On Friday, November 2nd, Newhouse hosted a panel called Artificial Intelligence & Journalism: Consequences and Opportunities in Emerging Tech. The panelists discussed how artificial intelligence (AI) is moving the technology industry to media organizations. This is seen in the launch of magazine chatbots and daily news organizations use of AI to automate articles.

As an Information, Management and Technology major in the iSchool, this topic not only piqued my interest. However, it did expose me to research, researchers, and systems that I am excited to explore.

What is a Techno-Chauvinist?

In her presentation titled Artificial Unintelligence, Meredith Broussard highlighted the effects of homogeneity in the tech industry, which is mostly white males. This majority determines society’s ideas about technology and embed their biases into technology.

Although homogeneity is a problem across countless industries, she referenced a very important term that I have never heard before when talking about autonomous technology vs. human-in-the-loop. She mentions that oftentimes white males in the tech industry are “techno-chauvinists.” A techno-chauvinist is a person who think an autonomous system is better than a human-in-the-loop system because there is “less” error.

The Tradeoff Between Accuracy and Agility

The iSchool’s own Daniel Acuna presents on the Biases in Artificial Intelligence Models. Acuna says that agility is everything for customers, companies, and the government. Accuracy of systems has increased dramatically, but at the cost of interpretability.

I didn’t understand how interpretability relates to AI until Acuna explained the fundamental tradeoff of accuracy and agility. In other words, the more accurate the computer system becomes, the harder it is for a human to understand or interpret. And when these systems make mistakes, it is hard to understand why.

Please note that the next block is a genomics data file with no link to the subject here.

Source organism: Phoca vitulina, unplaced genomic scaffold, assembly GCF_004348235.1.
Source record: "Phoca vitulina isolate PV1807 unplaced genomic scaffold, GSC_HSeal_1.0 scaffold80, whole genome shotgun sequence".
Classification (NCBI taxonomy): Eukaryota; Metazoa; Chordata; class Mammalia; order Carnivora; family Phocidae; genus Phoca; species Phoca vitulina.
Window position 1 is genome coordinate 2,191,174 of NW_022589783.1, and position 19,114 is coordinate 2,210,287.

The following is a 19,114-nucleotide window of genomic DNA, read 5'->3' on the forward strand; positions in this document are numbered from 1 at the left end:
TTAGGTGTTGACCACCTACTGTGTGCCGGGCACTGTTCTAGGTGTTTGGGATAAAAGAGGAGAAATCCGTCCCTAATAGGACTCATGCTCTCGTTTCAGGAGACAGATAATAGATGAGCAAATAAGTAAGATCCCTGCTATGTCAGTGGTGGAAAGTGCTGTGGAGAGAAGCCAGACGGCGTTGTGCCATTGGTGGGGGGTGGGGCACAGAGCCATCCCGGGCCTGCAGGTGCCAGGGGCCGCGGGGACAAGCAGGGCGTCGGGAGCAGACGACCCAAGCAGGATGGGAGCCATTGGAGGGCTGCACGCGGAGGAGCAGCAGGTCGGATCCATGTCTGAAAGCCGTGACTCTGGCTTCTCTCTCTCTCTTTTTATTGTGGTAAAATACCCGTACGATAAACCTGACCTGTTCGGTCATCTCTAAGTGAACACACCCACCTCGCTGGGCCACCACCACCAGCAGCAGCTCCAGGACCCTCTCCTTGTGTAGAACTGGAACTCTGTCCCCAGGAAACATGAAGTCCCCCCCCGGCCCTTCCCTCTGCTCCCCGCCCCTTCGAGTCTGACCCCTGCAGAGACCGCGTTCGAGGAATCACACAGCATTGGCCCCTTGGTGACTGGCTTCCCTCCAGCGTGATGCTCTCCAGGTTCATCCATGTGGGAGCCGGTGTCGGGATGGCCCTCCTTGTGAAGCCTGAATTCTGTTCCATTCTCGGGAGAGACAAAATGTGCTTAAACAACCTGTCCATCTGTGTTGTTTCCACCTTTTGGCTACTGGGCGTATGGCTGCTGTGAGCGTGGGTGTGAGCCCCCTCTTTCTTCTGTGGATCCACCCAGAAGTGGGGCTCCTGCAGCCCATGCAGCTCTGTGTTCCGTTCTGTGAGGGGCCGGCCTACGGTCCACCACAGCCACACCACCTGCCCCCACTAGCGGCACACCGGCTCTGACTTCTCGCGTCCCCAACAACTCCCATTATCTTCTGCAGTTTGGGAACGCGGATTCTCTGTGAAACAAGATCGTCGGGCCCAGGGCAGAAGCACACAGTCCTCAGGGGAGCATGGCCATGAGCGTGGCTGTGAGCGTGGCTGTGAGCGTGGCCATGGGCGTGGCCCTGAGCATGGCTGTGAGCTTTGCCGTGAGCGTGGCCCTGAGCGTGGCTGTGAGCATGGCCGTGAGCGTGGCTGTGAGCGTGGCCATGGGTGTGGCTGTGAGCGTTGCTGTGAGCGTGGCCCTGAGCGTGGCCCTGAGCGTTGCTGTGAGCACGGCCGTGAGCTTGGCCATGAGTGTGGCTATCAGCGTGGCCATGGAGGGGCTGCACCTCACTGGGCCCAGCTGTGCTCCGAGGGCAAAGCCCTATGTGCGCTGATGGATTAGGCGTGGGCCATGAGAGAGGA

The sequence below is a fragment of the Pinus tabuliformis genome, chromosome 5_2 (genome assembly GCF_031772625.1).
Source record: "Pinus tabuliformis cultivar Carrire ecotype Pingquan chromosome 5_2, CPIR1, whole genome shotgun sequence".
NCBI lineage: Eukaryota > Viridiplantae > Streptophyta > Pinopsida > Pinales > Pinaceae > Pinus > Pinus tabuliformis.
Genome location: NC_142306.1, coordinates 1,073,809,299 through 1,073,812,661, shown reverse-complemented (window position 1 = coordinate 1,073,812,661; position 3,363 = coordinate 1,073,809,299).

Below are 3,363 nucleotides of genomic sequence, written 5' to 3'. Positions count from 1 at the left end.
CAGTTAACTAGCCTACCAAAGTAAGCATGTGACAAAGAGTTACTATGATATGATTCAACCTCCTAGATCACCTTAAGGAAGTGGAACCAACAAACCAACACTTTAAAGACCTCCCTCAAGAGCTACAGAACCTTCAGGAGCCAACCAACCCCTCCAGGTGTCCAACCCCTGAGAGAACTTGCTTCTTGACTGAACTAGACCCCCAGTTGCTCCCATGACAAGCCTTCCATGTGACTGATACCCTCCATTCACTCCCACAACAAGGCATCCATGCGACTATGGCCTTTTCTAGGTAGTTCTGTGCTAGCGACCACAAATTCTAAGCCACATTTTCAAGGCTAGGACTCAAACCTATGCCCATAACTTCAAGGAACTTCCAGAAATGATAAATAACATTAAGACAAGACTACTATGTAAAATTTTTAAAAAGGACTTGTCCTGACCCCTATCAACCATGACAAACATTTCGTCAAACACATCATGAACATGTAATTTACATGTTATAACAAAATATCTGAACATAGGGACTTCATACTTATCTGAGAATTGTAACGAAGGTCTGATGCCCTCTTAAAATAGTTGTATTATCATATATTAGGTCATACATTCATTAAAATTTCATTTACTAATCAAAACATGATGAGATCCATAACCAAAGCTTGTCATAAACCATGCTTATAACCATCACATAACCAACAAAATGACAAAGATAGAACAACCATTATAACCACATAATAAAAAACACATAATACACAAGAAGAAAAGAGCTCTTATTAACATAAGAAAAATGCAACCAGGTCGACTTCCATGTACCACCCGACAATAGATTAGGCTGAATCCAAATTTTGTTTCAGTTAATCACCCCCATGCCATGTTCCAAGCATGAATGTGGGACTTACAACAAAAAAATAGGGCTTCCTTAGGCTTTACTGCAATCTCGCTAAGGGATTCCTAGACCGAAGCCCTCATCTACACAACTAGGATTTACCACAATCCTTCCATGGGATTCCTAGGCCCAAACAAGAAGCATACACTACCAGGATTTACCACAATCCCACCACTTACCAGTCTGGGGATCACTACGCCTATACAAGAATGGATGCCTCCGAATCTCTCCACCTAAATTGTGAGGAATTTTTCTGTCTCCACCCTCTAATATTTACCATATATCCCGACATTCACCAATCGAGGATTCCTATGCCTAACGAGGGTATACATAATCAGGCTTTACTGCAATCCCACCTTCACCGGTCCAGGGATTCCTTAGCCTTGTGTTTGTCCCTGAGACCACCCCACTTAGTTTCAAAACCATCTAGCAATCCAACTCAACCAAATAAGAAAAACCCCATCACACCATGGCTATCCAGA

Techno-chauvinists prefer less error and no human-in-the-loop, but this means that systems will be harder to fix if it breaks. Even the most accurate systems have gender and racial bias relating to tasks, occupations, or simple detection.

Artificial Intelligence IS Political.

One of the most important concepts I learned was from Rediet Abebe’s presentation: that AI is very political. It is political in the sense that it is determined by the question you want to answer and the community you want to help.  I was so excited when she highlighted systems and projects that were created by people of color in AI.

Ubenwa is a Nigerian startup by Charles Uno, that has developed a machine learning system to detect child birth asphyxia earlier. The founders say the AI solution has achieved over 95% prediction accuracy in trials with nearly 1,400 pre-recorded baby cries.

GenderShades.org by Joy Buolamwini worked with the three major facial recognition systems and used the dataset from dermatologists to determine bias by gender and shades. Bias in this context is defined as having practical differences in gender classification error rates between groups.

Her results were not shocking, but disheartening. By intersectional subgroups – darker males, darker females, lighter males, lighter females – she found that all facial recognition systems performed worst on darker females.

Solving Bias in AI

Overall, I learned that while techno-chauvinist believe that algorithms don’t have bias, the literature and research still shows that there is a bias against women and people of color in these algorithms.

This shed light on three key points: First, Abebe calls out the lack of diversity within the AI community. Second, she mentions that issues of greed and incentive misalignment remain within the industry. Finally, Broussard pushes a call-to-action for computer scientists to discuss and spend more time with social scientists in an effort to improve AI.